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No one should allow verbal abuse to continue. You may not be able to stop it from initially happening, but you can certainly take steps to stop it from happening again. It is important to understand exactly what verbal abuse is and how to respond to it.
Many people think of physical harm when they hear the word abuse. Verbal abuse can cause damage to a person as well, but in a different way. A person who is repeatedly spoken to in a demeaning, condescending manner can suffer a great deal of emotional and psychological stress and pain.
The term verbal abuse takes many forms. The abuser may be vocal, may commit the abuse in written form, or online. Here are some common ways that people verbally abuse others:
When these types of verbal communications become a pattern of behavior, it can be called verbal abuse. The abuser creates an emotional environment where they have control over the victim because of this abuse.
While there is no single form of verbal abuse, the effect on the person who receives the abuse is the same. Poor emotional development can occur in younger victims. A feeling of shame or a very low self-esteem is often the result of verbal abuse. A general lack of confidence or a feeling of inferiority is common in someone being verbally abused. A great deal of emotional pain and psychological issues can develop.
It is also common for verbal abusers to intensify the abuse over time. Verbal abuse often leads to or is accompanied by physical abuse. Stress and emotional trauma can also lead to physical harm and poor physical health.
Often, an abuser will blame the victim for their behavior. Do not believe this lie. There is no reason for anyone to verbally abuse you.
If you are in a relationship with them, attempt to discuss their hurtful words and let them know how it makes you feel. Sometimes, people do not realize that they are being overly critical or that their negative comments hurt you, so make them aware.
Relationship counseling is the next step if you are married or dating. If you are dealing with a family member or friend, an open and honest discussion may be all that is needed. If they seem uncaring of your feelings or unwilling to change, avoid being around them.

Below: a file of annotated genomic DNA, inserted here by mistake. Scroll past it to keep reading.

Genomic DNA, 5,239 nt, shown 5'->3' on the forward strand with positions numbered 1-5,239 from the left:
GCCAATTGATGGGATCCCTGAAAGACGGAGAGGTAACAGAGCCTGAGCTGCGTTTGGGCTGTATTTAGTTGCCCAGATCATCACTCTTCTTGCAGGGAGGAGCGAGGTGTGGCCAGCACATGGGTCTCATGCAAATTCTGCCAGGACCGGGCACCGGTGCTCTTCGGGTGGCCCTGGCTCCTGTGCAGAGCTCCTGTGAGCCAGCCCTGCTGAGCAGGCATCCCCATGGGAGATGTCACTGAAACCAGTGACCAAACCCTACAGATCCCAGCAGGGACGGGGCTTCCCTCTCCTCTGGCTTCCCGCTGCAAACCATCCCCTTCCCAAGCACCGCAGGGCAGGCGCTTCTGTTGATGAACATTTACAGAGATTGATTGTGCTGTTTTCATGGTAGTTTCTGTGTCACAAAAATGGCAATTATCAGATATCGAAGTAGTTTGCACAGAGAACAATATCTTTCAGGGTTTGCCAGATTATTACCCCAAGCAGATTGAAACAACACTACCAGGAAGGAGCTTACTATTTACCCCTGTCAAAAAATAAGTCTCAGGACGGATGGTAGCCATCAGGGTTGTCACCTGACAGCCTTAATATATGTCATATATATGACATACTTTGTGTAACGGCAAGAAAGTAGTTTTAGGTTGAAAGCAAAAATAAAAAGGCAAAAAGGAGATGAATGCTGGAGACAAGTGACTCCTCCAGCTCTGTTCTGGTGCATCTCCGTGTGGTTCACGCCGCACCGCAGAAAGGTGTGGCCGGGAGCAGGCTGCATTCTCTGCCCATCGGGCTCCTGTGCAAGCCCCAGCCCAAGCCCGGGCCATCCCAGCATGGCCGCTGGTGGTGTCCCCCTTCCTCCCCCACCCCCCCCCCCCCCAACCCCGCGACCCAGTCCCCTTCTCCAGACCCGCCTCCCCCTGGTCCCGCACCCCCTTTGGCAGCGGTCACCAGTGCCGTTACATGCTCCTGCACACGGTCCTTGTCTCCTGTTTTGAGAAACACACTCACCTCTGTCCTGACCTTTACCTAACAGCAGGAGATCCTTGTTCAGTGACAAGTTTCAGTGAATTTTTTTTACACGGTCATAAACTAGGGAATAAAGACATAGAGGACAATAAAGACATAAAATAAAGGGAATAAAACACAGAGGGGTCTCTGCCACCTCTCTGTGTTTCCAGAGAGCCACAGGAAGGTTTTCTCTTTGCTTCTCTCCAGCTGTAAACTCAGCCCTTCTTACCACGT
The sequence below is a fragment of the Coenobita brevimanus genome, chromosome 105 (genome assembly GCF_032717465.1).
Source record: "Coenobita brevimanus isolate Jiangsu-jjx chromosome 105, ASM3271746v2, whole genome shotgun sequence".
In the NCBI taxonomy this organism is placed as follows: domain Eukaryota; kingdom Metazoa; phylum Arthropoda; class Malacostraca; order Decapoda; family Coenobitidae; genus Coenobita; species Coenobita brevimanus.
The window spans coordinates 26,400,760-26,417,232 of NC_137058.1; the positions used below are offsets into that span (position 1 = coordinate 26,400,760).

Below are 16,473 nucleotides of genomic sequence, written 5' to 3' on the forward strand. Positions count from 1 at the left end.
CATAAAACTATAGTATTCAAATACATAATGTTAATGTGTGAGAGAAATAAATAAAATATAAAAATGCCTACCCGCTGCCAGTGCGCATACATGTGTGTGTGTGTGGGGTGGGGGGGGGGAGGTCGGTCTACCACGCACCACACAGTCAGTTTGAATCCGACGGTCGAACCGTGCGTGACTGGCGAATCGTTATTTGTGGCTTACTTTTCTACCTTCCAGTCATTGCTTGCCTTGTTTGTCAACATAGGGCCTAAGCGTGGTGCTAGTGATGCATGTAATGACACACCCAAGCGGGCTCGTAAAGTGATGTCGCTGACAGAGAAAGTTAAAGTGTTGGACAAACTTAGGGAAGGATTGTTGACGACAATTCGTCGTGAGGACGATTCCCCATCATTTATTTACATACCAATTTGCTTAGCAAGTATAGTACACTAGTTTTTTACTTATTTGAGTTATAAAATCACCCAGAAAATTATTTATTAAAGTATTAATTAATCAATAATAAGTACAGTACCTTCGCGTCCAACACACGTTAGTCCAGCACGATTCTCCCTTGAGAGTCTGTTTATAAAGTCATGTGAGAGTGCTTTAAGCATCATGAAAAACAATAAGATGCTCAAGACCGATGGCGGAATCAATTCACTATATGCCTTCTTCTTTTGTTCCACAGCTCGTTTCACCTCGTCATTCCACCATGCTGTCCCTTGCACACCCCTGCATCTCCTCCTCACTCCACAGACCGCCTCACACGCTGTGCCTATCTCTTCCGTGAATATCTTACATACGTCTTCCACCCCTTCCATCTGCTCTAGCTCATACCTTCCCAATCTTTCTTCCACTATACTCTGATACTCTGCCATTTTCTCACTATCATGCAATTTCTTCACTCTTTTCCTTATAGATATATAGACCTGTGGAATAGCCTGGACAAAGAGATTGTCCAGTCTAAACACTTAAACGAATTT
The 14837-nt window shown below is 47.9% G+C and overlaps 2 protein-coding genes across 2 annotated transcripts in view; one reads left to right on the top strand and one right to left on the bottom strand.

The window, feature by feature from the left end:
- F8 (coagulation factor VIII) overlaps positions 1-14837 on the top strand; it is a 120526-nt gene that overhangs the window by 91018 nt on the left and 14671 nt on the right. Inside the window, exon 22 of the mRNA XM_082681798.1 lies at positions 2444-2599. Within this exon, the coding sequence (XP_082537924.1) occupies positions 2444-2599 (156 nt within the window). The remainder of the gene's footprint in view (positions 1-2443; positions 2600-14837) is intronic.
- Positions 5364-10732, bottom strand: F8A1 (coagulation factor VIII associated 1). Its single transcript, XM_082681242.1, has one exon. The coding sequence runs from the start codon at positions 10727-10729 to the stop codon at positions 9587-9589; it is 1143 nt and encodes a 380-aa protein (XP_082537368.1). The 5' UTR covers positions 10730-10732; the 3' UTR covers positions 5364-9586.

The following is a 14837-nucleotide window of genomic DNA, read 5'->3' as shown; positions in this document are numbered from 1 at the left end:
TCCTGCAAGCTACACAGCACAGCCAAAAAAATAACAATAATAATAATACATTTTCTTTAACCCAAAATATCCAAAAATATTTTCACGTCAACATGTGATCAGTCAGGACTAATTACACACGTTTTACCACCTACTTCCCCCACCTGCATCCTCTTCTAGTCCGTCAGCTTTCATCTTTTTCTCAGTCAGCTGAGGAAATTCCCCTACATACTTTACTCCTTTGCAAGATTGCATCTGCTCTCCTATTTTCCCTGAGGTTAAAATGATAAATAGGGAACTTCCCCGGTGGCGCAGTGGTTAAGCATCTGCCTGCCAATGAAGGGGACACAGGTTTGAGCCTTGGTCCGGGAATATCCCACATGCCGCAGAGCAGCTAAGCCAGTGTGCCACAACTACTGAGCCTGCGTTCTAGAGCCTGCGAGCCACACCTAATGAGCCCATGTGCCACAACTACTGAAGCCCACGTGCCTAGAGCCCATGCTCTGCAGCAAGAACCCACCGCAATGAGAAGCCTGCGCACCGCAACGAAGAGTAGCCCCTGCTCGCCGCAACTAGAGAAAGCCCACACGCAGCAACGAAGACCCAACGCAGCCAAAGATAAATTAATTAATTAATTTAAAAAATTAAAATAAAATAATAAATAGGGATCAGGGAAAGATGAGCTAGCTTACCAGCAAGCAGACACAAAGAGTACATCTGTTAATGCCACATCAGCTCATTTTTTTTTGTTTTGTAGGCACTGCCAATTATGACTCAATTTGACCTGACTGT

Most abusers simply do not care about your feelings, and just want to hold on to their control over you. Discussing the issue will help you to find out if they are consciously hurting you. A true abuser will most likely disregard your feelings and ignore you. They might also become sarcastic or put you down for approaching them. This is a sign that they are unwilling to change, and you should take steps to get away from them.
Make others aware of what you are going through. If they love and support you, it will be easier for you to recover from the abuse and change your environment to a positive one. Do not be too proud or ashamed to ask for help. Remember that it is not your fault.
They may want to see you cry, get angry, and express hurt. Do your best to seem calm and neutral. Do not allow them to continue to have control over your emotions. Don't argue with them or try to verbally combat them. You will only fuel them to abuse you more. By becoming neutral and non-responsive, you are reclaiming your control over your emotions.
Be aware that if you don't react to them, they may try harder and might even try to physically harm you to get a reaction. You should get away from them at your earliest opportunity if they show any signs of escalating the level of abuse. Even if they promise to change, you should leave them.
Even if you are able to work things out with the person and the abuse stops, you need to let your emotions heal. Counseling can help you rebuild your self-esteem. You may need to limit your interaction with the person until you feel ready to be around them again.
If you are in a situation where the abuser refused to change, and you have left the negative environment, you still need time to heal. Stay away from them and surround yourself with loving, positive people.
Overall, if you are a victim of verbal abuse, you can try to make things better between you and that person. If they don't change, you have every right to end your communication with them. Don't think that you have to go through it alone. You are a valuable individual, and you deserve to be treated with respect. Get help, and find a positive environment.
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